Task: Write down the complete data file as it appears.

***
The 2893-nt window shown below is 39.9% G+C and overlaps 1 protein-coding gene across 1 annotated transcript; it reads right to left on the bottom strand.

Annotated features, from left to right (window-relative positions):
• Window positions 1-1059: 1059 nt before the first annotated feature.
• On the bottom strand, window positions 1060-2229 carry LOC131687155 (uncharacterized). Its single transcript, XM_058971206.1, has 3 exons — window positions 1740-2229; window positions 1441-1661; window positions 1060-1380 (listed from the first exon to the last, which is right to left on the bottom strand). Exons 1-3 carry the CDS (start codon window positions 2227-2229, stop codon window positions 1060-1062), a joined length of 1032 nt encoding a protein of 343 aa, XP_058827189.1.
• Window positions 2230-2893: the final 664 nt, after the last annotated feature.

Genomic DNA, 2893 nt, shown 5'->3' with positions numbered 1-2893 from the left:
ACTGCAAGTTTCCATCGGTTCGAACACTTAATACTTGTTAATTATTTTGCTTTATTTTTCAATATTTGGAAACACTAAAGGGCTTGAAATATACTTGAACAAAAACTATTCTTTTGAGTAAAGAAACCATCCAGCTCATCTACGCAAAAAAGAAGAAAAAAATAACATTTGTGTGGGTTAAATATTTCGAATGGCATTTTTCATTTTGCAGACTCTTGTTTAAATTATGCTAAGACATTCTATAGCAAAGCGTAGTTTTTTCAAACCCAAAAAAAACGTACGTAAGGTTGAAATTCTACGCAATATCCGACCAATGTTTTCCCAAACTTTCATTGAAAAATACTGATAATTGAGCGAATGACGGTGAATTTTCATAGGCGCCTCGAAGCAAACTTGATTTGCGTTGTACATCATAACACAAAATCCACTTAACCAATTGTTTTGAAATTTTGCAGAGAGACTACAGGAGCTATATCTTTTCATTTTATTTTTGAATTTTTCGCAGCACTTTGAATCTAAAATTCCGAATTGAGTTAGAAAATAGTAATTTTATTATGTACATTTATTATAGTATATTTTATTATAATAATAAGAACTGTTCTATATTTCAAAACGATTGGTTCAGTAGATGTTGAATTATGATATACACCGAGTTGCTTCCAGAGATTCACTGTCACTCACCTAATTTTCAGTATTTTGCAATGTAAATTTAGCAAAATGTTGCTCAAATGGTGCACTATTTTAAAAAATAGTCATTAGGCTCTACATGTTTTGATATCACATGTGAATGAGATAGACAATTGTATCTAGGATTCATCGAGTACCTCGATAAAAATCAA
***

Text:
The 2893-nt window shown below is 39.9% G+C and overlaps 1 protein-coding gene across 1 annotated transcript; it reads right to left on the bottom strand.

Annotated features, from left to right (window-relative positions):
• Window positions 1-1059: 1059 nt before the first annotated feature.
• On the bottom strand, window positions 1060-2229 carry LOC131687155 (uncharacterized). Its single transcript, XM_058971206.1, has 3 exons — window positions 1740-2229; window positions 1441-1661; window positions 1060-1380 (listed from the first exon to the last, which is right to left on the bottom strand). Exons 1-3 carry the CDS (start codon window positions 2227-2229, stop codon window positions 1060-1062), a joined length of 1032 nt encoding a protein of 343 aa, XP_058827189.1.
• Window positions 2230-2893: the final 664 nt, after the last annotated feature.

Genomic DNA, 2893 nt, shown 5'->3' with positions numbered 1-2893 from the left:
ACTGCAAGTTTCCATCGGTTCGAACACTTAATACTTGTTAATTATTTTGCTTTATTTTTCAATATTTGGAAACACTAAAGGGCTTGAAATATACTTGAACAAAAACTATTCTTTTGAGTAAAGAAACCATCCAGCTCATCTACGCAAAAAAGAAGAAAAAAATAACATTTGTGTGGGTTAAATATTTCGAATGGCATTTTTCATTTTGCAGACTCTTGTTTAAATTATGCTAAGACATTCTATAGCAAAGCGTAGTTTTTTCAAACCCAAAAAAAACGTACGTAAGGTTGAAATTCTACGCAATATCCGACCAATGTTTTCCCAAACTTTCATTGAAAAATACTGATAATTGAGCGAATGACGGTGAATTTTCATAGGCGCCTCGAAGCAAACTTGATTTGCGTTGTACATCATAACACAAAATCCACTTAACCAATTGTTTTGAAATTTTGCAGAGAGACTACAGGAGCTATATCTTTTCATTTTATTTTTGAATTTTTCGCAGCACTTTGAATCTAAAATTCCGAATTGAGTTAGAAAATAGTAATTTTATTATGTACATTTATTATAGTATATTTTATTATAATAATAAGAACTGTTCTATATTTCAAAACGATTGGTTCAGTAGATGTTGAATTATGATATACACCGAGTTGCTTCCAGAGATTCACTGTCACTCACCTAATTTTCAGTATTTTGCAATGTAAATTTAGCAAAATGTTGCTCAAATGGTGCACTATTTTAAAAAATAGTCATTAGGCTCTACATGTTTTGATATCACATGTGAATGAGATAGACAATTGTATCTAGGATTCATCGAGTACCTCGATAAAAATCAA